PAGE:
Barbados is paying dearly for its failure to turn to the International Monetary Fund (IMF) for help, respected financial expert Peter Boos has warned.
Declaring that the Barbados economy is in crisis, Boos, who is chairman emeritus of Ernst & Young Caribbean, insists the island should not delay the inevitable any longer.
“It is the thing to do and I don’t think there is an alternative,” he said here on Sunday, while urging the Freundel Stuart administration to stop denying the severity of the island’s economic woes and to make urgent, far-reaching structural adjustments.
Citing Barbados’ high debt, deteriorating infrastructure and growing frustration over the lack of ease in doing business, Boos stressed the road to economic recovery was long and hard but the island could hardly avoid the IMF route.
In fact, he suggested that Government’s determination to keep the Washington-based financial institution at bay had resulted in harmful investments that were not in the country’s best interest.
“The truth of the matter is Barbados has been forced to do deals in the hotel sector in which we gave away huge concessions for 30 years in order that we could get some investments. On the other hand, had we gone to the IMF we would have actually not had to give away those concessions, we would have had to agreed to more discipline in how we manage our affairs, which is what we need and we would have gotten, or can still get, significant foreign exchange in the country to repair our infrastructure and to do all the things that we need to do,” he contended.
His comments were an obvious reference to Sandals Resorts, which opened its doors in January 2015, after receiving a 25-year tax holiday that includes a waiver on all import duties, taxes, impost and levies on capital goods such as building materials, as well as food, alcohol and beverages.
The waiver also extends to duties on the importation of motor vehicles and personal and household effects for senior hotel staff and non-Barbadian workers.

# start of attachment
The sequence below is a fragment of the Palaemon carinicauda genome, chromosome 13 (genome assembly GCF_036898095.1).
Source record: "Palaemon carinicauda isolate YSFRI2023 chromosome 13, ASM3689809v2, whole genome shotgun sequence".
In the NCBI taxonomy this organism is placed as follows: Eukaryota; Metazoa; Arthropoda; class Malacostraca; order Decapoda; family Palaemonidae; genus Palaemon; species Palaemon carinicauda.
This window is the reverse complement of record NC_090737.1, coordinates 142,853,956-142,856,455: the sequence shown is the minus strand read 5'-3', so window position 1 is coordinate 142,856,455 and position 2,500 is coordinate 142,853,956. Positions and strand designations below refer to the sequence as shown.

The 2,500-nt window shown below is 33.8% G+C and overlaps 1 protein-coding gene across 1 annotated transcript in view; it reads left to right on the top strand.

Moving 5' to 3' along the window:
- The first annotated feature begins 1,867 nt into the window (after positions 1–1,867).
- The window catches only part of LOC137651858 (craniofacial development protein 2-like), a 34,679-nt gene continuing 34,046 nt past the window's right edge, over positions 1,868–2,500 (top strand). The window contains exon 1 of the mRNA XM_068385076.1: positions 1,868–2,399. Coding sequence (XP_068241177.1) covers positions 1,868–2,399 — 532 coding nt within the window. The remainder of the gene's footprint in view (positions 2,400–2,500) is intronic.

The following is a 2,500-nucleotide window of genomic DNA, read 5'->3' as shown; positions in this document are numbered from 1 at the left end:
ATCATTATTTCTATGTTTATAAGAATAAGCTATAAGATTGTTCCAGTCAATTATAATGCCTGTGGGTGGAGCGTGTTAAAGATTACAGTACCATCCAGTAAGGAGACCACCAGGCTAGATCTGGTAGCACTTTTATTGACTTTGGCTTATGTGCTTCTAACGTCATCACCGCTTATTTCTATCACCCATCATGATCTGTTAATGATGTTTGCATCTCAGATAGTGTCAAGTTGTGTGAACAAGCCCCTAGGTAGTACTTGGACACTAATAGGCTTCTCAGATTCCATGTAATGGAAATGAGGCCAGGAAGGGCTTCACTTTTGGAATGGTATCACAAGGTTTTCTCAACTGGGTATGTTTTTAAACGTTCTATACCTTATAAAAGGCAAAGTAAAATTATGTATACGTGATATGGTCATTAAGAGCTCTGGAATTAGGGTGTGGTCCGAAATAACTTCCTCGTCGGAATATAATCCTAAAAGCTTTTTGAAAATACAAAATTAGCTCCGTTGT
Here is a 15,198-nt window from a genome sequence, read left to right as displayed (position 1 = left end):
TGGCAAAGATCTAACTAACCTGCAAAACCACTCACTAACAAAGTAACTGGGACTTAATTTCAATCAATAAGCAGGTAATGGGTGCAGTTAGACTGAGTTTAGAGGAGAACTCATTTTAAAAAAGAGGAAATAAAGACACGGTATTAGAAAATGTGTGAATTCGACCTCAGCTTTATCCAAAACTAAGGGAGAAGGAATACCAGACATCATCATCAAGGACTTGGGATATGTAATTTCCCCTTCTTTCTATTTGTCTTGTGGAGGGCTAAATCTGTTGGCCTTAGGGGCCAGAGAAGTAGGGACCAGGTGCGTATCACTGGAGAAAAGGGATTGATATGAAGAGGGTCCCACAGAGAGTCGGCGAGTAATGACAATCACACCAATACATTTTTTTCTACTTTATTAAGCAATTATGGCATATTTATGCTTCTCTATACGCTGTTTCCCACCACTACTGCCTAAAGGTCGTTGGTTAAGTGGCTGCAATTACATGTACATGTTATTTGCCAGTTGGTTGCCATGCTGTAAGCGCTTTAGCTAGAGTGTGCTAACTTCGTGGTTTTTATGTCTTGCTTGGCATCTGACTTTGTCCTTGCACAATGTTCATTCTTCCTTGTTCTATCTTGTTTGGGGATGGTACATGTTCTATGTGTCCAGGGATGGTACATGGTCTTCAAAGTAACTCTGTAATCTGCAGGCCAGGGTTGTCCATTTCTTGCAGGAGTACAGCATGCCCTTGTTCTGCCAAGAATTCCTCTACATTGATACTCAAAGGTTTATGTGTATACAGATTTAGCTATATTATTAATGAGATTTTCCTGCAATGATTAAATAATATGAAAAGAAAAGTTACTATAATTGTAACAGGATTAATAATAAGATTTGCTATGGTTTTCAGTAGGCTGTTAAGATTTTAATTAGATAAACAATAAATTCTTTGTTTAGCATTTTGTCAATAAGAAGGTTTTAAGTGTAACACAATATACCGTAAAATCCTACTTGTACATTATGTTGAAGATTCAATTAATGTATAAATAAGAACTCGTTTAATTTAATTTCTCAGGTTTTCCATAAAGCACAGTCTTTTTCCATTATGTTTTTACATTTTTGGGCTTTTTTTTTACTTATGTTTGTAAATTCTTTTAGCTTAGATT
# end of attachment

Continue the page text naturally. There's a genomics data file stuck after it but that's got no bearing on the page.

At the end of 25-years, the rate on concessions to Sandals will be cut by 50 per cent for an additional 15 years.
Although Government has staunchly defended the concessions offered to the international hotel chain, saying they were not unusual and were in line with incentives offered to similar tourism ventures and have been touting the benefits of the Sandals hotel brand, Boos is equally adamant that Barbados should not “give away the opportunity to get funding from the IMF” arguing that it was better than “doing deals with people whose simple motivation is just to make money.
“I am not saying that those investments are not good for the island, but they are coming at a hell of a price,” he contended.
He added that Barbados was urgently in need of money and this could hardly be provided by the private interest.
“I think we need the money very badly and I think we will need to go to the IMF for those funds and that will come at a price but we have gotten ourselves into this situation. We have some tough decisions to make and we have to hunker down and everybody has to carry some weight,” he said.
However, the businessman stressed that the structural adjustment needed was not merely about numbers. He underscored that strong action was needed to rectify the fiscal deficit, improve competitiveness and productivity, and reform of the judiciary.
“Where we don’t have those things that is where we have to our focus but just leaving things as they are is not an option.”
Minister of Finance Chris Sinckler has previously dismissed talk of Barbados entering an agreement with the IMF, saying the Government’s fiscal programme could return the island to economic prosperity.